• 2018-07
  • 2019-04
  • 2019-05
  • 2019-06
  • 2019-07
  • 2019-08
  • 2019-09
  • 2019-10
  • 2019-11
  • 2019-12
  • 2020-01
  • 2020-02
  • 2020-03
  • 2020-04
  • 2020-05
  • 2020-06
  • 2020-07
  • 2020-08
  • We recently employed a functional drug screening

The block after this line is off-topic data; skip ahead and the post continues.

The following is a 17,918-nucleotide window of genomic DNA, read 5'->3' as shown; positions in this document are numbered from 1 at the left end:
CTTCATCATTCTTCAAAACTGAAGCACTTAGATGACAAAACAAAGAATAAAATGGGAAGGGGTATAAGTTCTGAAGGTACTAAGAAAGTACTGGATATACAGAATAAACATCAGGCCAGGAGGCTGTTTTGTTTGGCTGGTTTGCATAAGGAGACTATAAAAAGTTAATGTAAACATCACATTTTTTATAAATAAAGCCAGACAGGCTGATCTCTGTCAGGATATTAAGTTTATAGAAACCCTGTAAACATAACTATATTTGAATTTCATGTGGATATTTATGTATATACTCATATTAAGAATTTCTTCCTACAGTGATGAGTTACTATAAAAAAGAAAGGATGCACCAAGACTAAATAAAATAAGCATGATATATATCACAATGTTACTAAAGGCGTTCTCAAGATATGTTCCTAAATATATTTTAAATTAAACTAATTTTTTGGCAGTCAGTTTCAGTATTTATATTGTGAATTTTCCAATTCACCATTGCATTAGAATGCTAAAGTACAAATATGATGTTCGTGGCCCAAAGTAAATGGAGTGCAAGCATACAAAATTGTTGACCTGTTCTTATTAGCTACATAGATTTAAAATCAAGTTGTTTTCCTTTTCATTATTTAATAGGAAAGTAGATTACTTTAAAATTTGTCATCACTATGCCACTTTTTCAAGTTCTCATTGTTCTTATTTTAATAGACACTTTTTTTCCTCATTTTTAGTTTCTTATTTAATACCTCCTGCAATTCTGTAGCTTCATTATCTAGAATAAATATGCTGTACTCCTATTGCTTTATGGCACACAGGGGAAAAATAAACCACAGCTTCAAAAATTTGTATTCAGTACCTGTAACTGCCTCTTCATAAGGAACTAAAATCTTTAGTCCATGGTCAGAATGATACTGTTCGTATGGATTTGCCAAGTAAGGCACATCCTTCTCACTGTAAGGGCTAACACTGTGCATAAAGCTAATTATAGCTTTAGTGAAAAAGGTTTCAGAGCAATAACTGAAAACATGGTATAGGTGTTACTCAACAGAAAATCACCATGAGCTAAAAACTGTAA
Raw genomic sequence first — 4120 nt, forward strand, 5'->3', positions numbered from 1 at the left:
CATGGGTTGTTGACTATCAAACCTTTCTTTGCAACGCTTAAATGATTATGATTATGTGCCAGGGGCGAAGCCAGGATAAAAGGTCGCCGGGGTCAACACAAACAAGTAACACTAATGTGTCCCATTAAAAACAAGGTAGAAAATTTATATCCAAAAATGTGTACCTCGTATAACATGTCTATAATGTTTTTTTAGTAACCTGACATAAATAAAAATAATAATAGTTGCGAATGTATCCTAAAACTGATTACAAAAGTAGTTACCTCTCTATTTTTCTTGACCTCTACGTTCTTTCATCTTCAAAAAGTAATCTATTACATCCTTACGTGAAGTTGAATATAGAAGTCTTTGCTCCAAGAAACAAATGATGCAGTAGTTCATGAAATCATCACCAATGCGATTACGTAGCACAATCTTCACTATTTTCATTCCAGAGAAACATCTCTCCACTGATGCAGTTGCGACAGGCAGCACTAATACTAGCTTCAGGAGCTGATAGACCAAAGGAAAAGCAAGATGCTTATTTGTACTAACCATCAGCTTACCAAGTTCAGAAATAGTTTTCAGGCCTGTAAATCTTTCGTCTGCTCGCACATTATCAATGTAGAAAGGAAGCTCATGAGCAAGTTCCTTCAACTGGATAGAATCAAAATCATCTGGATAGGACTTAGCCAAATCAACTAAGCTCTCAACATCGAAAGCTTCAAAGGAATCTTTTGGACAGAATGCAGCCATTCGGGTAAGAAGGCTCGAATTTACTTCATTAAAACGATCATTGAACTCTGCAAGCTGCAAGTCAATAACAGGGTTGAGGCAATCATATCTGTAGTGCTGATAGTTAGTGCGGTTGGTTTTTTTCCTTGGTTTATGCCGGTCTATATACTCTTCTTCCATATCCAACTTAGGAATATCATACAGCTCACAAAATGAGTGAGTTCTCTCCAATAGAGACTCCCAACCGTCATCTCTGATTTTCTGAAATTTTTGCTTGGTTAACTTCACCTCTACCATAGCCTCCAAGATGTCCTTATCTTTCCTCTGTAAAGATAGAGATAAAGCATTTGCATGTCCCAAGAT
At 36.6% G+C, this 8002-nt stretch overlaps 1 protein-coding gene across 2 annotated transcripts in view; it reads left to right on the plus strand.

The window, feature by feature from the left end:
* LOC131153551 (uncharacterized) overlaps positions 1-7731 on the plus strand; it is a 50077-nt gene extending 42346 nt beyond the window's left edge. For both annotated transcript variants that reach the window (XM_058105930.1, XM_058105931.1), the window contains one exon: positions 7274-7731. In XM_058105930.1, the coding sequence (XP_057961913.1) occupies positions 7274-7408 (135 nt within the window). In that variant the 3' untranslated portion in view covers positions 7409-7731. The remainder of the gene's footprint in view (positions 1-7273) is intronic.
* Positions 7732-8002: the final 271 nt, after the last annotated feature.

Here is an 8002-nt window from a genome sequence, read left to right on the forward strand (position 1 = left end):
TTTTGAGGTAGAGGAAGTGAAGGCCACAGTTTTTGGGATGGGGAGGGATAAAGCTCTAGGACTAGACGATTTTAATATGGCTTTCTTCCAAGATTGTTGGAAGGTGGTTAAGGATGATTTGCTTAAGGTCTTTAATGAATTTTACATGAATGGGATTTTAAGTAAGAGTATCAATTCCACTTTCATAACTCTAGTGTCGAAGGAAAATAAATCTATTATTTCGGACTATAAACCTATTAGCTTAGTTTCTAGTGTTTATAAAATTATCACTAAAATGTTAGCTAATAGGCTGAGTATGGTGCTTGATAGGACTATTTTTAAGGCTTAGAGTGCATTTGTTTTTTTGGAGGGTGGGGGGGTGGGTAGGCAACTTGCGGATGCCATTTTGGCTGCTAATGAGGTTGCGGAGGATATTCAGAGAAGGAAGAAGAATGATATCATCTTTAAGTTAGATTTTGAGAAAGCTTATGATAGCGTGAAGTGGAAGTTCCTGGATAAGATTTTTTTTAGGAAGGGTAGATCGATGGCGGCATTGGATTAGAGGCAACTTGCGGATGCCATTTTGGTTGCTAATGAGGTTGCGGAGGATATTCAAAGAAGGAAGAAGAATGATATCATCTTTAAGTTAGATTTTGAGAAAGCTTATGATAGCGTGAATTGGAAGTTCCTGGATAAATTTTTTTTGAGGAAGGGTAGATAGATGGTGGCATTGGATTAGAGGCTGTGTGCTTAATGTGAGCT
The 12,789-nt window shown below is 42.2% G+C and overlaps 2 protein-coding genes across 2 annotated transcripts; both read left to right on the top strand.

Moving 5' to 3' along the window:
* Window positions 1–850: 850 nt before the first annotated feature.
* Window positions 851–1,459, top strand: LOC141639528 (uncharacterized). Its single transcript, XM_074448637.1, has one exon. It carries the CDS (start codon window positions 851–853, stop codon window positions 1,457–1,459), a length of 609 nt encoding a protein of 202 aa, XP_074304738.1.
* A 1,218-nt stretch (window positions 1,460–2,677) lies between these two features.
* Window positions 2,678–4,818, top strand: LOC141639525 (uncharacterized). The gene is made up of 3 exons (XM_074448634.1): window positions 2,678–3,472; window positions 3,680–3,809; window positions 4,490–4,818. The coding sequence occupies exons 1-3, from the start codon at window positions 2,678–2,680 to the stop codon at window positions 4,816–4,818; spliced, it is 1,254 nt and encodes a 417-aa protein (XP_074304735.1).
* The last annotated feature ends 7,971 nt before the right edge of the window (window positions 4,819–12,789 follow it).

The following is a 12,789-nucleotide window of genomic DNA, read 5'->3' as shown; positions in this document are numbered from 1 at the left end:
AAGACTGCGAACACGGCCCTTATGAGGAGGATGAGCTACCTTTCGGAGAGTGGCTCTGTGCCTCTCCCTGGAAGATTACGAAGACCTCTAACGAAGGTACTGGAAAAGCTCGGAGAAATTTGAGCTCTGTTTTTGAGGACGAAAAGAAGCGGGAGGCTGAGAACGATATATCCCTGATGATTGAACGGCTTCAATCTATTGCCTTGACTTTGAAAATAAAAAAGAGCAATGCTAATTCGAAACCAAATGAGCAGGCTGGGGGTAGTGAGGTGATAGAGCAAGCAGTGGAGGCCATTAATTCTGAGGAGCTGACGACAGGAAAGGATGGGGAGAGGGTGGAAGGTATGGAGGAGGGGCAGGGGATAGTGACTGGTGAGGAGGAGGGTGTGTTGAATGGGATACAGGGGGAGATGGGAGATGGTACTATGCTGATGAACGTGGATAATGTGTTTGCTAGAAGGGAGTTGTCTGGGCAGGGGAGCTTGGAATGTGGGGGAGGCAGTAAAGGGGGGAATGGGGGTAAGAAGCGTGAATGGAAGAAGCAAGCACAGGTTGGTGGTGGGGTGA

We recently employed a functional drug screening approach to identify mithramycin as an inhibitor of EWS–FLI1. In our study, we employed a stepwise approach involving a luciferase primary screen and a novel multiplex PCR screen to evaluate over 50,000 compounds to identify mithramycin as an inhibitor of EWS–FLI1 (Grohar, Woldemichael et al., 2011). We showed that mithramycin does not interfere with EWS–FLI1 expression and instead works downstream at the promoter level to block activity, effectively reversing two independent gene signatures of EWS–FLI1 and well-characterized downstream targets such as ID2 and NR0B1 both in vitro and in vivo. Work is ongoing to establish the mechanism of transcriptional interference with EWS–FLI1. It is known that mithramycin blocks the binding of transcription factors to DNA by binding and distorting the minor groove (Banville et al., 1990, Sastry and Patel, 1993, Aich and Dasgupta, 1995). It is established that mithramycin inhibits the SP1 transcription factor, but it is not known what additional transcription factors are specifically blocked by the drug (Ray et al., 1989, Blume et al., 1991, Chatterjee et al., 2001, Remsing et al., 2003, Sleiman et al., 2011, Zhang et al., 2012). Nevertheless, the drug suppresses growth of two different ES xenografts including a marked regression of the TC32 xenograft. Finally, after identifying the compound, we found precedence of mithramycin use in Ewing sarcoma with two CRs reported out of 5 patients treated in the 1960s (Kofman et al., 1973). An alternative approach to functional drug screening is to characterize critical mediators of EWS–FLI1 activity and screen for compounds that interfere with this interaction. Phage display was used to identify an interaction between EWS–FLI1 and RNA helicase A. This interaction was shown to enhance the activity of the ID2 promoter in Ewing sarcoma Deoxynivalenol where and facilitate soft agar colony formation in Mouse embryonic fibroblasts transformed with EWS–FLI1 (Toretsky et al., 2006). Subsequent to this study, the interaction was further defined and an ex vivo approach was used to identify a small molecule that disrupts this protein–protein interaction to interfere with ES growth in vitro and in vivo (Erkizan et al., 2009). Work is ongoing to develop a drug directed against RNA helicase A in the clinic. Finally, a more recent screen evaluated the expression of 5 targets of EWS–FLI1 utilizing standard qPCR to screen a library of small molecules to identify the kinase inhibitor, midostaurin as an inhibitor of EWS–FLI1 (Boro et al., 2012). This compound reversed expression of these targets and induced apoptosis of Ewing sarcoma cells both in vitro and in vivo using two different xenograft studies. It is notable that this study also identified camptothecin and doxorubicin as both active agents in the clinic. Doxorubicin as a mainstay of Ewing sarcoma therapy, was previously independently shown to reverse a gene signature of EWS–FLI1 (Stegmaier et al., 2007). Therefore, the contribution of this activity to the mechanism of these drugs in Ewing sarcoma patients is not clear.